By the way I believe I wanted to know whether it would return the Shakespeare quote at all.

If you mean that it might have cached the results of the query, I doubt anyone else queried that exact phrase, other than me.

Google does index pages, in the database sense. An index in the database sense is nothing more than reorganizing data (or subsets of data) into structures optimized for searching and seeking, rather than full scans.

I'm guessing you're most familiar with btree indexes as present and default in many SQL solutions, which are good for quickly answering exact, greater/less matches. There are dozens of data structures useful for indexing, some of which are built to index full text documents. For an example, check out the gin and gist indexes in Postgres [1].

It's my understanding that database indexing and index compression was a primary differentiator Google excelled at from the beginning. They could beat others at fractions of the typical cost because they didn't need data centers to store and query huge quantities of documents.

Seriously, there's no way even Google could intersect the sets of all crawled web documents containing those individual words in 30 seconds, much less two seconds.

[1] https://www.postgresql.org/docs/current/static/textsearch-in...

>Seriously, there's no way even Google could intersect the sets of all crawled web documents containing those individual words in 30 seconds, much less two seconds.

I believe you're mistaken. What I've heard is that for every word, Google has a list of every web site that contains that word - they've flipped the database. So, I believe, if you search for (without quotes) neanderthal violet narwhal obsequious tandem then -- and I just did this query, which took 0.56 seconds, but decided to remove some of the words, so it can get it me results. When I did plus signs, making my query +neanderthal +violet +narwhal +obsequious +tandem it said it worked 0.7 seconds to determine that in all of the entirety of the Internet, there is not a single document that has those 5 words on it.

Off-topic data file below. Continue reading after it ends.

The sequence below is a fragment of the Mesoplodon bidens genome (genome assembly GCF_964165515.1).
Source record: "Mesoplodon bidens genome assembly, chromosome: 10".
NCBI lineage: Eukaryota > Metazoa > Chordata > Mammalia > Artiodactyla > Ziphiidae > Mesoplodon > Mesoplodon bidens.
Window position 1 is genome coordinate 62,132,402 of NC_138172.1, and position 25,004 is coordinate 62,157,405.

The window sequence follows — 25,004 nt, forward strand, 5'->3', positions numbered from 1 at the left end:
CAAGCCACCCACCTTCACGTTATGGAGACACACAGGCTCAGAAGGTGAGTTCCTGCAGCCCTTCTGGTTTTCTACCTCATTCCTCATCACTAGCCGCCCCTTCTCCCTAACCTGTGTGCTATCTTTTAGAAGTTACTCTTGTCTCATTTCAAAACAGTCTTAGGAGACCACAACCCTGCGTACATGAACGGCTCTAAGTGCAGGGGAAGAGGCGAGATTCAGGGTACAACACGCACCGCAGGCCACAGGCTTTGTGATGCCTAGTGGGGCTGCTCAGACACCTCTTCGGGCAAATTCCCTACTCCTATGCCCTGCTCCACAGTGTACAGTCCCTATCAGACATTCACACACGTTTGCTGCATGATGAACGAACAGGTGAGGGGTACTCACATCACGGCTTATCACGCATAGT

How do you think it determines in 700 ms that all of the sites it has indexed on all of the Internet does not contain those 5 words anywhere on it?

The answer is that it has a rather short list of sites that contain the word narwhal, which it then intersects with the somewhat larger list of sites that contain obsequious and so on. 700 seconds is plenty fast when you take that approach.

so, this explains why joining stop words (which consist of billions of pages, each) takes so very long.

using stop words it is easy to make queries that take one or two seconds each.

>There's nothing to index

Huh? What do you mean? Google indexes HTML web page content from the entire public internet using web crawlers...

I'm confused. By "clever indexing" I thought they meant, in the database sense of the word.

The reason my search took 30 seconds is because it started by getting a list of every site with "from" on it, every site with "what" on it, and so on, intereseecting them all. That's how it ended up finding my quote. how else do you think it did it?

----- edit:

to find the string "from what it is to a" which occurs only hidden in the middle of shaespeare's texts -- what do you think they do?